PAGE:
Q:How many times have you been to Cuba and have you every performed there?

A:I have been to Cuba once and I loved it. I attended a performance at The Tropicana, a huge nightclub in a beautiful garden under the stars. I was blown away by the music, the dancing and the costumes. Alas, I am just learning to dance so I don’t perform yet. My instructor, Ana Mechado, who will be the instructor at many of our Christian Salsa Connection events, was the lead dancer at The Tropicana. She is Black and Cuban. I think of her as an energetic ball of fire. Her enthusiasm is infectious and she has a knack for making salsa fun and breaking it down into easy to master steps

Q:Do you have any plans to export Salsa to the Jamaican Carnival?

A: Hey now that’s an idea.

Q:What advice would you give upcoming dancers and performers?

A: Well, I guess if you’re just starting out, relax, have fun and take some classes. Women should wear high-heeled shoes so that they can spin easily. Men should wear an enclosed shoe that has a sole that will slide easily across the floor. Try to get out regularly to practice.

Q:Is there anything would like to say to the Jamaican community worldwide?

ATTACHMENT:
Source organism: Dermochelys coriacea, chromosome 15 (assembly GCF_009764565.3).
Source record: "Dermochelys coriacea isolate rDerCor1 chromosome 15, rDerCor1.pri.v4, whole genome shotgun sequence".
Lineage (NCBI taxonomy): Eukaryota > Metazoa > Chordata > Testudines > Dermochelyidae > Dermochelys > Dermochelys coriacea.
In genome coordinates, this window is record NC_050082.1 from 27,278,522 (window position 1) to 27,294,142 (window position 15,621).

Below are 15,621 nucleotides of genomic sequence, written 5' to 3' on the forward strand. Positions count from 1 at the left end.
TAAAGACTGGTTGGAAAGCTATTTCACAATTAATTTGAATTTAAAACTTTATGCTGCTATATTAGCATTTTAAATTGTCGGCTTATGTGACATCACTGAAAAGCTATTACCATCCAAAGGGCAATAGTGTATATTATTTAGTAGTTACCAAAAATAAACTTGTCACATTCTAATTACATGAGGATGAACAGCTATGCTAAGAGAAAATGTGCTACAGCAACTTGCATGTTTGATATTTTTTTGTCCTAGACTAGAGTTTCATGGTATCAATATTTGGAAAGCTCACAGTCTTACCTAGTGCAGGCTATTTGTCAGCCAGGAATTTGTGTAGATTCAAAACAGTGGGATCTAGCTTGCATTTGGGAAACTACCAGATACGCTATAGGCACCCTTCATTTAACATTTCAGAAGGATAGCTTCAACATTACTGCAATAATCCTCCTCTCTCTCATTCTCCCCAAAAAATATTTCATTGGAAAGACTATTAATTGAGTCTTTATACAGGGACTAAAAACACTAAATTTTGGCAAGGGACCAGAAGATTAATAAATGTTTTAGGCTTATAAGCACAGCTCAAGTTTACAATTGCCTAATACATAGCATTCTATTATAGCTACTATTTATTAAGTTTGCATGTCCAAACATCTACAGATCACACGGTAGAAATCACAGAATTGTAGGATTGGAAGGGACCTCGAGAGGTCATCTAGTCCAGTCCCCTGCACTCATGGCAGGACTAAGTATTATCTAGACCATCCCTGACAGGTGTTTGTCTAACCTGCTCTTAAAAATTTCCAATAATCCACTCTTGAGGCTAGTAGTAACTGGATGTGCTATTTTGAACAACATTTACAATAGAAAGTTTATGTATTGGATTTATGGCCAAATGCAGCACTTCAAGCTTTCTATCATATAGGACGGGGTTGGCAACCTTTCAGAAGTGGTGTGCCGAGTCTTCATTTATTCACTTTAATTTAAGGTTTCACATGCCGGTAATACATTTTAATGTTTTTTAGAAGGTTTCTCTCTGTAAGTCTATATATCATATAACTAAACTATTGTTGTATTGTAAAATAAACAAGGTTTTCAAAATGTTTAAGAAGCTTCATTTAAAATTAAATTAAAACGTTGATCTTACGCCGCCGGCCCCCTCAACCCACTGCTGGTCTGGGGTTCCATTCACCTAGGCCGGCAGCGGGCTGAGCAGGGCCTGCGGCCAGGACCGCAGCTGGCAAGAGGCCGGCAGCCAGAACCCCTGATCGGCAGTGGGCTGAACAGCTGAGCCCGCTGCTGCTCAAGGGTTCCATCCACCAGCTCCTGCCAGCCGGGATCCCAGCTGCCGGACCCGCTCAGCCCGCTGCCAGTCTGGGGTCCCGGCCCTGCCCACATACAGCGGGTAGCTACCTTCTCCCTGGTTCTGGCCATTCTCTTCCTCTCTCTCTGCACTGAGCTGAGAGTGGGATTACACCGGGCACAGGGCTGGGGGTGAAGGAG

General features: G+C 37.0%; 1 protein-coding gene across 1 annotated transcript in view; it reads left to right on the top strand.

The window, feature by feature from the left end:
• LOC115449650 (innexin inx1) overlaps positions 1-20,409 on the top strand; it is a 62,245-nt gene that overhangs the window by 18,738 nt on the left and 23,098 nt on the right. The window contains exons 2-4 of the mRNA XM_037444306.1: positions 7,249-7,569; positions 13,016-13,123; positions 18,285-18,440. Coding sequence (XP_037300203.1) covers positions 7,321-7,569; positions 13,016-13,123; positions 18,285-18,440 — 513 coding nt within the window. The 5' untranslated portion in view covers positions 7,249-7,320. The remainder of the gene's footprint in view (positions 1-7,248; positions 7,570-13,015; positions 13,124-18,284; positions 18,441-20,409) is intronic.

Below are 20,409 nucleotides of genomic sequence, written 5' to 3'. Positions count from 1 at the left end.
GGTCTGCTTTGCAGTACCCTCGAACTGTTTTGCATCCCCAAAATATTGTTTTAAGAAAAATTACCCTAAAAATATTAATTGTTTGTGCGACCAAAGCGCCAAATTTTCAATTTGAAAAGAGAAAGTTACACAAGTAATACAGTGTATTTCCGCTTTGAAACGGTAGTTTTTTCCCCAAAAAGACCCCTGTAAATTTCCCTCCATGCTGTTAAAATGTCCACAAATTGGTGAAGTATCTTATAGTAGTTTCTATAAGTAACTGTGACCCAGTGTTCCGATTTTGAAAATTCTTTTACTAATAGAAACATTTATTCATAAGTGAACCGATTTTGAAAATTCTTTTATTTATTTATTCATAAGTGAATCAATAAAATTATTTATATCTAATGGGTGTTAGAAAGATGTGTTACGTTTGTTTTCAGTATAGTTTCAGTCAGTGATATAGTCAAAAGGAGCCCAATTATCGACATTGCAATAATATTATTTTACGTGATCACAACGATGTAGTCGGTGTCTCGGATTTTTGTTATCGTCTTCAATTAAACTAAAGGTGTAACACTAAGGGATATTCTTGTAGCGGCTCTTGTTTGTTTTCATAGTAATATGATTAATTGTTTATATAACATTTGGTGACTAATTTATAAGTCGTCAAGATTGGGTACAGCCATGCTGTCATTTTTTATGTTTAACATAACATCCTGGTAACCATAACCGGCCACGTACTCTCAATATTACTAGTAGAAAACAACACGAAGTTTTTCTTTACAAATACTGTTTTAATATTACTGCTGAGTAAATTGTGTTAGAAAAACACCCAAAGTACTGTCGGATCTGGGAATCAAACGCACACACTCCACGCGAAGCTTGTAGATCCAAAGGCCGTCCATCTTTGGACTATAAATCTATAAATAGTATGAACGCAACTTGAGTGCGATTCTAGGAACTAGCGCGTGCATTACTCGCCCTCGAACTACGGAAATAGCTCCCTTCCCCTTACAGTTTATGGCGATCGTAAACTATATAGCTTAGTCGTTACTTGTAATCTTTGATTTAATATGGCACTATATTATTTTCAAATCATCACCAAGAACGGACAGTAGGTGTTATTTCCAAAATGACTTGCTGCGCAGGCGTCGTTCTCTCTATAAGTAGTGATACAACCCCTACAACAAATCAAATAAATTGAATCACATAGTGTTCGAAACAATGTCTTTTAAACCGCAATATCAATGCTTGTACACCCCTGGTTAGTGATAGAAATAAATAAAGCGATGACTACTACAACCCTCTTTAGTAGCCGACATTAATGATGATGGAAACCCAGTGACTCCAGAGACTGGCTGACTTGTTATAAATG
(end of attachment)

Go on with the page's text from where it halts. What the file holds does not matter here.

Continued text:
A:Yes. Ever since our ancestors were captured and forced into slavery, we have not had it easy. In fact, some of the painful personal experiences which I shared with you earlier are nothing compared to the deplorable treatment our ancestors received. Think of it, they were forced into hard labour without pay. Our people were whipped and scarred. Our women were sexually exploited and raped. Yet, so many of our ancestors found comfort and solace through a personal relationship with the Lord Jesus and by listening to and, once it was legal for us to learn to read, reading the word of God. (To get a glimpse of this, watch the movie Uncle Tom’s Cabin with Avery Brookes or Amistad.) Today, I think that many of us have forgotten that. We have believed Satan’s lie that Christianity is a White man’s religion. Not true. We who suffer more need Christ and his power even more than people who have life easy. We also need to forgive the people who treated us so terribly and their descendants. Harboring bitterness will not serve us or them. When I graduated from university, I returned to Jamaica and worked as a social worker. It was an enlightening experience in which I discovered my roots so to speak. I also had an opportunity to reach out to some of our fellow Jamaicans who are living in deplorable conditions in some of the rougher parts of Kingston. Again, the hurt and pain which I have experiences are nothing compared to the suffering that they endure daily. We need to reach out our hand to help our Jamaican brothers and sisters who are living in poverty. The bottom line is that God will not bless our nation until we honour, obey and serve Him by loving our neighbour as ourselves. Whatever painful situations and problems we are to face as individuals and as a community, He will sustain us. We need to return to Him.